"It is the only one that requires statistical assessments to be made of the sustainability of moves out of the benefit system. To not retain this complementary measure would be to throw the baby out with the bathwater," he said.

A social investment approach would face challenges, however, as there were many roadblocks in front of it, including short-term focus from Ministers, pressure from politicians to maintain programmes that didn’t work, data privacy, and siloed government departments that didn’t communicate.

“The problems are so deep and so entrenched, particularly this transmission of child abuse from one generation to the next, that there aren’t quick fixes or silver bullets, it’s got to take a long-term view, not just a view that 'okay, if we pay bigger benefits we’ll shift 100,000 kids over an arbitrary poverty line', that doesn’t deal with the symptoms, the underlying causes, all the misery and dysfunction,” he said.

Dr Bryce Wilkinson: "New Zealand should be doing better." Photo: Supplied

The aim of social investment under National was to save money in the long term and it adopted an approach that it was worth spending money in the short term to get better results in the future.

The promised outcomes would be difficult to achieve, as it would require ongoing Ministerial and Cabinet commitment, Wilkinson said.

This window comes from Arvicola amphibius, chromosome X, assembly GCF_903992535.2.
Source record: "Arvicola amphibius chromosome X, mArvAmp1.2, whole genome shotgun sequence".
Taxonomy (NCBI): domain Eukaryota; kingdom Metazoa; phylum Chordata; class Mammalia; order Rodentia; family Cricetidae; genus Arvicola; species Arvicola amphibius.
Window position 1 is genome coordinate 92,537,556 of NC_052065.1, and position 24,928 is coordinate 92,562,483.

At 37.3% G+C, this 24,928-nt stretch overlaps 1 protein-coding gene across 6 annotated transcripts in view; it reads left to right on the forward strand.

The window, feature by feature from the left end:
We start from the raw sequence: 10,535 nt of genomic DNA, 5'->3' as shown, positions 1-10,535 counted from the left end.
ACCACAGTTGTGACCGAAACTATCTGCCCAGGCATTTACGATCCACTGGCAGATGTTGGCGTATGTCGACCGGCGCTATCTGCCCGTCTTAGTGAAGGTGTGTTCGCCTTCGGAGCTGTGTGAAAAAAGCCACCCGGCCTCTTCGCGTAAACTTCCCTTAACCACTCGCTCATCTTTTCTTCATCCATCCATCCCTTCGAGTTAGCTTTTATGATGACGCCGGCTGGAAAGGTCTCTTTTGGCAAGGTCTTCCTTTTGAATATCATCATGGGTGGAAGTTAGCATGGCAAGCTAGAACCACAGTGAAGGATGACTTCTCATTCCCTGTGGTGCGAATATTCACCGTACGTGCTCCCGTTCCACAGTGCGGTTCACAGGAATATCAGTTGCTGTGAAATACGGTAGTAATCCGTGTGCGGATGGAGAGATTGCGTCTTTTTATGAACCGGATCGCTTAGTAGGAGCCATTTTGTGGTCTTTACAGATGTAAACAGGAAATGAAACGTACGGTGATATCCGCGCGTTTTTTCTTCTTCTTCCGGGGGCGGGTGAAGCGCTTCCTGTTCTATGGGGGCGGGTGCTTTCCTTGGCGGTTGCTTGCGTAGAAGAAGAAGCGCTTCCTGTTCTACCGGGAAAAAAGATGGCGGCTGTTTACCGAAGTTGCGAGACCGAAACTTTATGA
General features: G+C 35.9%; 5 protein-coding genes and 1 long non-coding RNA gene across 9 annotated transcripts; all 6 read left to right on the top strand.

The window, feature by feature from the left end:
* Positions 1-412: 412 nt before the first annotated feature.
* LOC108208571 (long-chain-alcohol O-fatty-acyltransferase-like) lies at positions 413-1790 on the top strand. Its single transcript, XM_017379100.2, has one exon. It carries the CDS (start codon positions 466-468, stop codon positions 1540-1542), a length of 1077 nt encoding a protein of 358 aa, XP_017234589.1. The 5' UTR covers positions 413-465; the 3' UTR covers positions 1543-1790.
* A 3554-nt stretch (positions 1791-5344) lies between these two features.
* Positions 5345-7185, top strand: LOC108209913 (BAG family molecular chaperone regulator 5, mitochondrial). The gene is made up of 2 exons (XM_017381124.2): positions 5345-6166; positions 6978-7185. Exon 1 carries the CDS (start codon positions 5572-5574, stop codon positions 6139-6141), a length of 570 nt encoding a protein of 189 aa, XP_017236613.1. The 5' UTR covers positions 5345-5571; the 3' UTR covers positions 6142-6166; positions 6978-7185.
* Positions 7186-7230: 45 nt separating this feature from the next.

In a recent interview with Newsroom, Social Development Minister Carmel Sepuloni appeared to agree with the need for a more considered approach: “We have to think long-term. If we think there’s some kind of short, sharp fix to the problems we’re facing as a country, we’re kidding ourselves.”

She also indicated that social investment would remain, albeit in a tweaked form.

”This is a good opportunity for the new Government, I hope they don’t do a patch-up.”

Uneasy with the focus on fiscal implications, Sepuloni said she wanted to see the direction shift towards improving the outcomes of all needy New Zealanders. To this end, she has asked officials to look at how European countries had approached the concept.

Minimum wage rise unhelpful

In his paper, Wilkinson argues that moves to raise the minimum wage were a short-term help to those employed but actually reduced the chances of someone who was long-term unemployed getting a job.

In April the minimum wage will rise from $15.75 to $16.50 and will incrementally increase to $20 by 2021.

But Wilkinson said this meant that there would likely be fewer jobs, making it even harder for those struggling with issues such as poor literacy to find employment.

“As a welfare policy measure, they are ill-targeted. They make it harder to reduce the inter-generational benefit dependency. Politicians know this, but they must count heads.

“No-one explained to me how raising minimum wage can help long-term unemployed.

“It’s the people who are least employable that raising the minimum wage will likely hurt.”

But Susan St John, an Associate Professor at the University of Auckland and spokeswoman for the Child Poverty Action Group, said this was simply not true.

Without intervention wages would never increase, as many employers needed encouragement to do better.

It was, however, not enough alone and other measures such as improving Working For Families were needed alongside, she said.

”This is a good opportunity for the new Government, I hope they don’t do a patch-up.”